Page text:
We're so sorry to hear this and we sincerely hope this show will take to the road. The whole country deserves to have a chance to see this fun-filled musical.
Here's our review of 'Honeymoon':
Rob McClure is the perfect musical comedy star.
One minute he's all limber, like Ray Bolger or Martin Short. The next, he's wisecracking like Nathan Lane. And then, before you know it he's as nasal and as nebbishly lovable as Matthew Borderick.
You'd never mistake him for a matinee idol.
But with his tousled hair, expressive eyebrows, broad grin and endearing mannerisms he defies his diminutive frame and triumphs from the first row of the orchestra all the way up to the last seat in the balcony. He's a lightening bolt of energy powerful enough to warm the whole Nederlander Theatre this winter.
And when he steps forward at the beginning of Broadway's new madcap musicalHoneymoon In Vegas and sings "I Love Betsy," he takes the most clever lyrics that Broadway has heard in years and weaves them into a combination of charm and chutzpah that generates instant appeal.
For McClure's performance alone, Honeymoon is worth the price of admission.
But this musical sendup of the 1992 movie of the same name has lots more going for it: The lovely Brynn O'Malley as McClure's love interest, unforgettable comic turns by Nancy Opel, Matthew Saldivar and David Josefsberg; a big, brassy, first-rate orchestra up on stage; and the well-earned, toe-tapping star power of Tony Danza as McLure's nemisis. On top of all that the show boasts a truly funny book by Andrew Bergman, tuneful music and inventive lyrics by Jason Robert Brown, great sets by Anna Louizos and the spot-on direction of Gary Griffin.
But, playing off one another McClure and Danza actually propel the show with O'Malley as the perfect, pulchritudinous part of an unlikely love triangle.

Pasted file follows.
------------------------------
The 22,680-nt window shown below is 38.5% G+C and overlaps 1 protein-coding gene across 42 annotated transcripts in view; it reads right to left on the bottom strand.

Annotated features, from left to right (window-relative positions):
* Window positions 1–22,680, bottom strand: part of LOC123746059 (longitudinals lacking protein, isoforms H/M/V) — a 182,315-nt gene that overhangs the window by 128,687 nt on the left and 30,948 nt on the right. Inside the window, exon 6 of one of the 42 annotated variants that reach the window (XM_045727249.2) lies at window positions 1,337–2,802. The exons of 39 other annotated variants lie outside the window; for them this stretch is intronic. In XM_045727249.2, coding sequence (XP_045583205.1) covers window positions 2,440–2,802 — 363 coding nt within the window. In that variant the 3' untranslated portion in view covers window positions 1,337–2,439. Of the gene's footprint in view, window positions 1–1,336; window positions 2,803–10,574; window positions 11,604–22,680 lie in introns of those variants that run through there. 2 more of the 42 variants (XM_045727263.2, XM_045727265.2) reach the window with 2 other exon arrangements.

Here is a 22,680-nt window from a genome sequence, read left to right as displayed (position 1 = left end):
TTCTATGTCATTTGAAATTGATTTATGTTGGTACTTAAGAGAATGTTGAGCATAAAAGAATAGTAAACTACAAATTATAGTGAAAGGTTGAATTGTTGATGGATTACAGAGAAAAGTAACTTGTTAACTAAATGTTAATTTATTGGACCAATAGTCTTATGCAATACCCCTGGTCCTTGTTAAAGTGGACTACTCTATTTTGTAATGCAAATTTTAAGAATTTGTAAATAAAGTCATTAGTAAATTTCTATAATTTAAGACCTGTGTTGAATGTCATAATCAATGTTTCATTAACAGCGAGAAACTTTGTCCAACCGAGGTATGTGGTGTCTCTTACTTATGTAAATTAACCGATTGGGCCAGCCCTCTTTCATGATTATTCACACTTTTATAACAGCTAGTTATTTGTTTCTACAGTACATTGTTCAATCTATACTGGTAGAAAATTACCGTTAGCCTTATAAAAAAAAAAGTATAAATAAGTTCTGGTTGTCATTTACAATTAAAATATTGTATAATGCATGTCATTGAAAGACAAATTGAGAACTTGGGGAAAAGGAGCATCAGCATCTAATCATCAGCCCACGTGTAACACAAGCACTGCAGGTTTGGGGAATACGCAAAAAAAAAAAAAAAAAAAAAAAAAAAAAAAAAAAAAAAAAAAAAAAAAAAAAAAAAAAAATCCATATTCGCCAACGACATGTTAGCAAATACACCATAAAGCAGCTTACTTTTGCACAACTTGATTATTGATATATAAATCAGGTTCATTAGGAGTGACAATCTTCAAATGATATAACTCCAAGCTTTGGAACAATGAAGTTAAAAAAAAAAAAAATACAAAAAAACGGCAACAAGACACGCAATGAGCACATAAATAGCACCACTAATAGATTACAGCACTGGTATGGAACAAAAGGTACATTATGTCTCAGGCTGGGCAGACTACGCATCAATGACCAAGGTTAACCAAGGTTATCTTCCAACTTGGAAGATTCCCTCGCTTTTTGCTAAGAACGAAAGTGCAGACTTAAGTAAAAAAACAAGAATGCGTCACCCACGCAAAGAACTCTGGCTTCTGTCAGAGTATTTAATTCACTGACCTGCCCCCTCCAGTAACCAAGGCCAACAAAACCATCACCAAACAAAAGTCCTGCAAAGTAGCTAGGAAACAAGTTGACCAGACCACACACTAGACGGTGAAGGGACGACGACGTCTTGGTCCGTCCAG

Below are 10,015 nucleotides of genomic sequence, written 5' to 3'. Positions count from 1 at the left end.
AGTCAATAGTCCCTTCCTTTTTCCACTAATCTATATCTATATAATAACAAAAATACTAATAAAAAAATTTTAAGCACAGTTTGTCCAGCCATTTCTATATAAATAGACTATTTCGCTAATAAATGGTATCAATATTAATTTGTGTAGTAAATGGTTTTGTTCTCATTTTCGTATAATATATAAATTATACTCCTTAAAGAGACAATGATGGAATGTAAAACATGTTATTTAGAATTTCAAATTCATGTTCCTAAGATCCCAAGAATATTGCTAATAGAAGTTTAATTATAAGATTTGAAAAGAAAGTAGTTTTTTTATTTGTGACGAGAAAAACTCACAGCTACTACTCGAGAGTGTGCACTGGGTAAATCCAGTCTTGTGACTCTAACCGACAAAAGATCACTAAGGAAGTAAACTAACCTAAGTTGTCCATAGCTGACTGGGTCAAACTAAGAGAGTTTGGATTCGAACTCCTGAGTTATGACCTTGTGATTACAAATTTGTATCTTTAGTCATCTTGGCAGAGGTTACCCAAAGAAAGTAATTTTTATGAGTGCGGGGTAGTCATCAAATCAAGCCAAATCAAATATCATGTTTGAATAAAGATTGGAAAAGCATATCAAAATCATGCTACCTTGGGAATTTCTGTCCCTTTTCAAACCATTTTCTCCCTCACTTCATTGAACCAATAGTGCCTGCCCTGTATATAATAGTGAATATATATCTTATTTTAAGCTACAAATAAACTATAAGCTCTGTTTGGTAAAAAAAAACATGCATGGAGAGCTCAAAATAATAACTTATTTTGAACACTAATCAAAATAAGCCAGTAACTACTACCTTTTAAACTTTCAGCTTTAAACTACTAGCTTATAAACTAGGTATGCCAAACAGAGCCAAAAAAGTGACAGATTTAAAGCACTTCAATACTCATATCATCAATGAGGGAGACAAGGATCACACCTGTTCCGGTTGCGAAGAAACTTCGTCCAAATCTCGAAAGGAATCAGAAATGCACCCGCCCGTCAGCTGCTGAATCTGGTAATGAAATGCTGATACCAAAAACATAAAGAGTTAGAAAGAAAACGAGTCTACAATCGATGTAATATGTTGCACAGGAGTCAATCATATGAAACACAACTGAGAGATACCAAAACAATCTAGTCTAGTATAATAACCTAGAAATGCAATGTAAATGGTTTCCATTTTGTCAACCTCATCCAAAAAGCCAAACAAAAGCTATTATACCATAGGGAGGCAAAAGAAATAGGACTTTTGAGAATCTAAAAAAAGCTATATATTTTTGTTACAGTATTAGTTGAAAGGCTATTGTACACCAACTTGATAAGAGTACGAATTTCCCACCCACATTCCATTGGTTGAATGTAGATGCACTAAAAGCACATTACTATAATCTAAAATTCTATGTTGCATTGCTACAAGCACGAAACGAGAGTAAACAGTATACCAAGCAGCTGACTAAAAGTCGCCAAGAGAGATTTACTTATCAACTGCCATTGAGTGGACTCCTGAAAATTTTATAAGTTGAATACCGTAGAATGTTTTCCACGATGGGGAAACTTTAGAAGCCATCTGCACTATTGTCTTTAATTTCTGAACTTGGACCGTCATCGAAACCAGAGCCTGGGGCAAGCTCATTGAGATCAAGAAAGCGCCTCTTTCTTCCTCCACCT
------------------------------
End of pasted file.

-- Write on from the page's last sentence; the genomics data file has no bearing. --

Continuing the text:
It all begins when on her deathbed, a mother (Opel) makes her son (McClure/Jack) promise never to get married. This promise haunts him and triggers psychological blocks to a commitment with his girlfriend (O'Malley/Betsy). Still, on the spur of the moment the couple finally decide to tie the knot in Vegas. But once there, a seemingly wealthy gambler and con artist (Danza/Tommy) arranges for the about-to-be-groom to lose a fortune in a poker game. Tommy then offers to clear Jack's debt in return for a weekend with Betsy. Suddenly Jack agrees (sort of) but then becomes wildly jealous, and pursues his fiancée and her much older companion all the way to Hawaii where Jack finds pitfalls in his path as the gambler tries to delay his interference. That's where the Flying Elvises come in, but we don't want to give away the ending.
This is the kind of zany tale that gave birth to musical comedy in the first place. This is why Broadway was born and this is how Cole Porter wrote funny, unforgettable songs for shows such as Anything Goes. And you will think of tunesmiths like Porter and Loesser and Comden and Green when you hear Danza sing "Out of the Sun" or you hear other numbers like "Everyday Is Happy In Hawaii," and "Friki Friki" and "Airport Song." They're truly comedy in song.
But you'll also hear new ballads such as "Forever Starts Tonight" and "You Made the Wait Worthwhile."
Yes, this April-December hookup over a gambling "debt" may be a bit of a stretch. And yes, the second act does lag somewhat. And yes, the 1992 Vegas of the movie and the 2015 Vegas of the musical get tossed together in a sometimes confusing clash of eras.
But with McClure's ready-to-please boundlessness and Danza's sure-footed take on a soft-hearted wiseguy, this is a show that combines music and comedy with just the right touch.
And, you may actually exit this original musical humming a new tune. When was the last time that happened?